In the past two parts of Crime and Punishment many seemingly unimportant characters that were briefly mentioned in the beginning of the novel reappear in Raskolnikov’s closet. This cycle begins early on in the novel with the arrival of Luzhin, but unlike later characters Luzhin entrance is somewhat expected; Raskolnikov knows that Luzhin is in Saint Petersburg and thus its is not outstanding that he seeks out Raskolnikov. What struck me as most unexpected is the arrival of Svidrigailov at the end of part three. Yes, Svidrigailov was mentioned in the mother’s letter but I would have hardly guessed that he would come to play such a key role. Honestly when he showed up I had no clue who he was and had to flip back to the letter. This reemergence parallels Pushkin’s The Captain’s Daughter when Pytor by chance runs into all of his former acquaintances again.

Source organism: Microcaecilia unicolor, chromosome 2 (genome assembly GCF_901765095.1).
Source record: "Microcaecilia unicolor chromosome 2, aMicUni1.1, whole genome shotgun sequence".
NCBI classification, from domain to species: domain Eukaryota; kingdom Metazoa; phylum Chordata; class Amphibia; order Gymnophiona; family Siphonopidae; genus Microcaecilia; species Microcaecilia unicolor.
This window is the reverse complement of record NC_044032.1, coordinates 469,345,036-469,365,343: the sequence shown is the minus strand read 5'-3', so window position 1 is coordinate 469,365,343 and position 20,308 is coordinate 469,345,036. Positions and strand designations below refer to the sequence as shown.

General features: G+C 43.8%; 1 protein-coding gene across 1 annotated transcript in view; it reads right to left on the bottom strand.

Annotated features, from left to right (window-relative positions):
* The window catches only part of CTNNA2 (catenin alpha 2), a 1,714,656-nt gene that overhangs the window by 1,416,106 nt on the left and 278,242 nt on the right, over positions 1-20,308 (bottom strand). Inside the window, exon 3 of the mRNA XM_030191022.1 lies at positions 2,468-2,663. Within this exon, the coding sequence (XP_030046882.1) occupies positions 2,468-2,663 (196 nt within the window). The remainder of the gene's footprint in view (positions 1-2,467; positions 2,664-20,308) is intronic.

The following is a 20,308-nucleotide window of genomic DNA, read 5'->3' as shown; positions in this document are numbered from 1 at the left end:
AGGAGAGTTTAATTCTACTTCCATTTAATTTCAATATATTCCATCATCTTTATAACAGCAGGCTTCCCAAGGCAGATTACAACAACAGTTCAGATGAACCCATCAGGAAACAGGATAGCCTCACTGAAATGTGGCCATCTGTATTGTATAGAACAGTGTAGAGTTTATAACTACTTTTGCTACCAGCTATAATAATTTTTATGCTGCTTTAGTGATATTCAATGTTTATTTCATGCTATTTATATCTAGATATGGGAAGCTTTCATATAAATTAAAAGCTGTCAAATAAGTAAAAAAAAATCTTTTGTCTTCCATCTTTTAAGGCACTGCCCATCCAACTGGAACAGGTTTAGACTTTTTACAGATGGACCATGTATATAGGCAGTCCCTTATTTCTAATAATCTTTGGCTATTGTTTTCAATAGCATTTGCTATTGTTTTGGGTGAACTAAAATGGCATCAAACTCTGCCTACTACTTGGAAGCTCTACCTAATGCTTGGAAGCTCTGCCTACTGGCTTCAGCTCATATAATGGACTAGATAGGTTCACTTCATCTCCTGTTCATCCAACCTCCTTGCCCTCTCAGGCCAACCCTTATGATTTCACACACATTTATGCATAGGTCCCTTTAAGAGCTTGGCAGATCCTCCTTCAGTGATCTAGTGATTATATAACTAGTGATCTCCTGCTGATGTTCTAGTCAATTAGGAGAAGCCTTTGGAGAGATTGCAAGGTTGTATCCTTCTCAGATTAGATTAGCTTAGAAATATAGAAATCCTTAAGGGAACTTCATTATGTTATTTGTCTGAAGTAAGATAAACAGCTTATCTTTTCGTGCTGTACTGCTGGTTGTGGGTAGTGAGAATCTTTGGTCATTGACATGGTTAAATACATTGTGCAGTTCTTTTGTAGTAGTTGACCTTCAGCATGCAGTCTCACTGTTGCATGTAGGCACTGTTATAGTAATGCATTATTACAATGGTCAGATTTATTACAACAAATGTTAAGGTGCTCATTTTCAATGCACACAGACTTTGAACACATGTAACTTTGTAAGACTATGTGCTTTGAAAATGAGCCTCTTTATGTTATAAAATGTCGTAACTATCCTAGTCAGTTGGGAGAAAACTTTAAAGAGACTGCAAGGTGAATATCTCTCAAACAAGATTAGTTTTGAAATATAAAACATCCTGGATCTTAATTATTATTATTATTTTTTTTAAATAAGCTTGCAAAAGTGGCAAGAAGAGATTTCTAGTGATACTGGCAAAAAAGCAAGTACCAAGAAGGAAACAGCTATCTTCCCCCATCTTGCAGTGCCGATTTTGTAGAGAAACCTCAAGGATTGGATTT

What seems even more unlikely to me is that, of all of the places in Saint Petersburg, Svidrigailov happens to rent the room adjacent to Sonya’s. Regarding Svidrigailov, one thing that I found interesting is that narrator informs the reader not only that Svidrigailov lives next door to Sonya but also that he eavesdrops on Sonya’s conversations. When Raskolinkov visits Sonya for the first time the narrator notes “Sonya had long been used to considering this room uninhabited. And meanwhile, all that time, Mr. Svidrigailov had been standing by the door in the empty room and stealthily listening” (330). The narrator for a brief period of time becomes omniscient and enlightens the reader with knowledge that Raskolnikov himself does not know. It is only after the ruckus of the memorial meal and street scene when Raskolnikov realizes this eavesdropping.
In my opinion, Dostoevsky toys with the idea of fate and chance to the extreme. In some sense this realistic story seems mythic. The more coincidences occur, the more I am reminded that this book is fiction.